The system may employ any number of any conventional or other databases, data stores or storage structures (e.g., files, databases, data structures, data or other repositories, etc.) to store information (e.g., messages in queues and/or consumable data, etc.). The database system may be implemented by any number of any conventional or other databases, data stores or storage structures (e.g., files, databases, data structures, data or other repositories, etc.) to store information. The database system may be included within or coupled to the server and/or client systems. The database systems and/or storage structures may be remote from or local to the computer or other processing systems, and may store any desired data.

The present invention embodiments may utilize data in any desired structure (e.g., records, data objects, data structures, etc.), and associate the data with any desired entity (e.g., person, corporate or other business entity, healthcare or other medical related entity, healthcare provider, etc.). Present invention embodiments may be applied to any data (e.g., event streams) and may generate consumable data in any suitable form.

The present invention embodiments may employ any number of any type of user interface (e.g., Graphical User Interface (GUI), command-line, prompt, etc.) for obtaining or providing information (e.g., queries, analytic results, etc.), where the interface may include any information arranged in any fashion. The interface may include any number of any types of input or actuation mechanisms (e.g., buttons, icons, fields, boxes, links, etc.) disposed at any locations to enter/display information and initiate desired actions via any suitable input devices (e.g., mouse, keyboard, etc.). The interface screens may include any suitable actuators (e.g., links, tabs, etc.) to navigate between the screens in any fashion.

The present invention embodiments are not limited to the specific tasks or algorithms described above, but may be utilized for associating data from various data systems with any type of common entity.

The terminology used herein is for the purpose of describing particular embodiments only and is not intended to be limiting of the invention. As used herein, the singular forms “a”, “an” and “the” are intended to include the plural forms as well, unless the context clearly indicates otherwise. It will be further understood that the terms “comprises”, “comprising”, “includes”, “including”, “has”, “have”, “having”, “with” and the like, when used in this specification, specify the presence of stated features, integers, steps, operations, elements, and/or components, but do not preclude the presence or addition of one or more other features, integers, steps, operations, elements, components, and/or groups thereof.

The corresponding structures, materials, acts, and equivalents of all means or step plus function elements in the claims below are intended to include any structure, material, or act for performing the function in combination with other claimed elements as specifically claimed. The description of the present invention has been presented for purposes of illustration and description, but is not intended to be exhaustive or limited to the invention in the form disclosed. Many modifications and variations will be apparent to those of ordinary skill in the art without departing from the scope and spirit of the invention. The embodiment was chosen and described in order to best explain the principles of the invention and the practical application, and to enable others of ordinary skill in the art to understand the invention for various embodiments with various modifications as are suited to the particular use contemplated.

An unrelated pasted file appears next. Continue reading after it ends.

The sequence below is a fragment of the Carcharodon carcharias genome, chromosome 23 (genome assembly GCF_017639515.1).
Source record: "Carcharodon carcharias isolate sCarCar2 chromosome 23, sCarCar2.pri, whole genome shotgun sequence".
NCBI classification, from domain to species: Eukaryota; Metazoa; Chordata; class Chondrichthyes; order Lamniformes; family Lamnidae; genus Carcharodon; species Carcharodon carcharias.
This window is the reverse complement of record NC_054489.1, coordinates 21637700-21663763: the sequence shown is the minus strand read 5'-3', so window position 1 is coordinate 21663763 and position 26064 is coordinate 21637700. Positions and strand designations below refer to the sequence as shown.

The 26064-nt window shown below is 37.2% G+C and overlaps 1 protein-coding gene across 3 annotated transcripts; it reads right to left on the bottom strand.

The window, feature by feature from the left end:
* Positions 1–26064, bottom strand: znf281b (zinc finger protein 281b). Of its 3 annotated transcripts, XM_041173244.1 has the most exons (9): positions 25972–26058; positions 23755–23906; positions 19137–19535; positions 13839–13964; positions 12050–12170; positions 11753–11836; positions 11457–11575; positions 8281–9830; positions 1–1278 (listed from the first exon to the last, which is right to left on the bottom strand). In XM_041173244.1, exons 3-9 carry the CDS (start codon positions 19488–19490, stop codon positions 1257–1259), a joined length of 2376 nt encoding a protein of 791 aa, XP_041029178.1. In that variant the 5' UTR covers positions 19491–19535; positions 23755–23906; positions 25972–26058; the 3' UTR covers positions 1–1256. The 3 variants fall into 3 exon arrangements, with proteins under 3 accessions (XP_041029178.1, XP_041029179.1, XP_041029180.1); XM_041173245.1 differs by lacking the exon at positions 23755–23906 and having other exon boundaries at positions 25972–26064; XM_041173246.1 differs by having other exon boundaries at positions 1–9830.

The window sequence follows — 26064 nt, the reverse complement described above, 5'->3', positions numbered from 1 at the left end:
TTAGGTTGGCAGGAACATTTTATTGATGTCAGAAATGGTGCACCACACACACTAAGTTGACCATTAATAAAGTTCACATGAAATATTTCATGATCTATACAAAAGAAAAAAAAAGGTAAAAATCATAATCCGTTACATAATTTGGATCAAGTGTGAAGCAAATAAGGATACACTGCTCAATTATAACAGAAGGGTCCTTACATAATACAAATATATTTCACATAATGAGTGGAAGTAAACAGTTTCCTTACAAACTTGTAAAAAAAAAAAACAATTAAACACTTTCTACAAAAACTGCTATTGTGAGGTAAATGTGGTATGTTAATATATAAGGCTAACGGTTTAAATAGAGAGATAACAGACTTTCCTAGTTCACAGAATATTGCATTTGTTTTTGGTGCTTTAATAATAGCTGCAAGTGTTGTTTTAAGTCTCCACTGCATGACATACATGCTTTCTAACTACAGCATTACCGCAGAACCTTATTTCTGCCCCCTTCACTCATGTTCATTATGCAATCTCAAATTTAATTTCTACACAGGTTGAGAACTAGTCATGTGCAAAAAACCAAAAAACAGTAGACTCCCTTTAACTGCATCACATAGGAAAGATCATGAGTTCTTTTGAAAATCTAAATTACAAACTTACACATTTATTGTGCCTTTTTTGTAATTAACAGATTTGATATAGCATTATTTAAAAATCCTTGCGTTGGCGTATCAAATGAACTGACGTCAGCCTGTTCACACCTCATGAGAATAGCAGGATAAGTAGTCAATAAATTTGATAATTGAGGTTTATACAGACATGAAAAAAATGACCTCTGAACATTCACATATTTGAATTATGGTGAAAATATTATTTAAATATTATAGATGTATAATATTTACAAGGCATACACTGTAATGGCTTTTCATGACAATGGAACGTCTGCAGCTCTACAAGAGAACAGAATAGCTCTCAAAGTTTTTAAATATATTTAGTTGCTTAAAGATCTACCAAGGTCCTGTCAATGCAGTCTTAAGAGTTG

The descriptions of the various embodiments of the present invention have been presented for purposes of illustration, but are not intended to be exhaustive or limited to the embodiments disclosed. Many modifications and variations will be apparent to those of ordinary skill in the art without departing from the scope and spirit of the described embodiments. The terminology used herein was chosen to best explain the principles of the embodiments, the practical application or technical improvement over technologies found in the marketplace, or to enable others of ordinary skill in the art to understand the embodiments disclosed herein.

The present invention may be a system, a method, and/or a computer program product at any possible technical detail level of integration. The computer program product may include a computer readable storage medium (or media) having computer readable program instructions thereon for causing a processor to carry out aspects of the present invention.

The computer readable storage medium can be a tangible device that can retain and store instructions for use by an instruction execution device. The computer readable storage medium may be, for example, but is not limited to, an electronic storage device, a magnetic storage device, an optical storage device, an electromagnetic storage device, a semiconductor storage device, or any suitable combination of the foregoing. A non-exhaustive list of more specific examples of the computer readable storage medium includes the following: a portable computer diskette, a hard disk, a random access memory (RAM), a read-only memory (ROM), an erasable programmable read-only memory (EPROM or Flash memory), a static random access memory (SRAM), a portable compact disc read-only memory (CD-ROM), a digital versatile disk (DVD), a memory stick, a floppy disk, a mechanically encoded device such as punch-cards or raised structures in a groove having instructions recorded thereon, and any suitable combination of the foregoing. A computer readable storage medium, as used herein, is not to be construed as being transitory signals per se, such as radio waves or other freely propagating electromagnetic waves, electromagnetic waves propagating through a waveguide or other transmission media (e.g., light pulses passing through a fiber-optic cable), or electrical signals transmitted through a wire.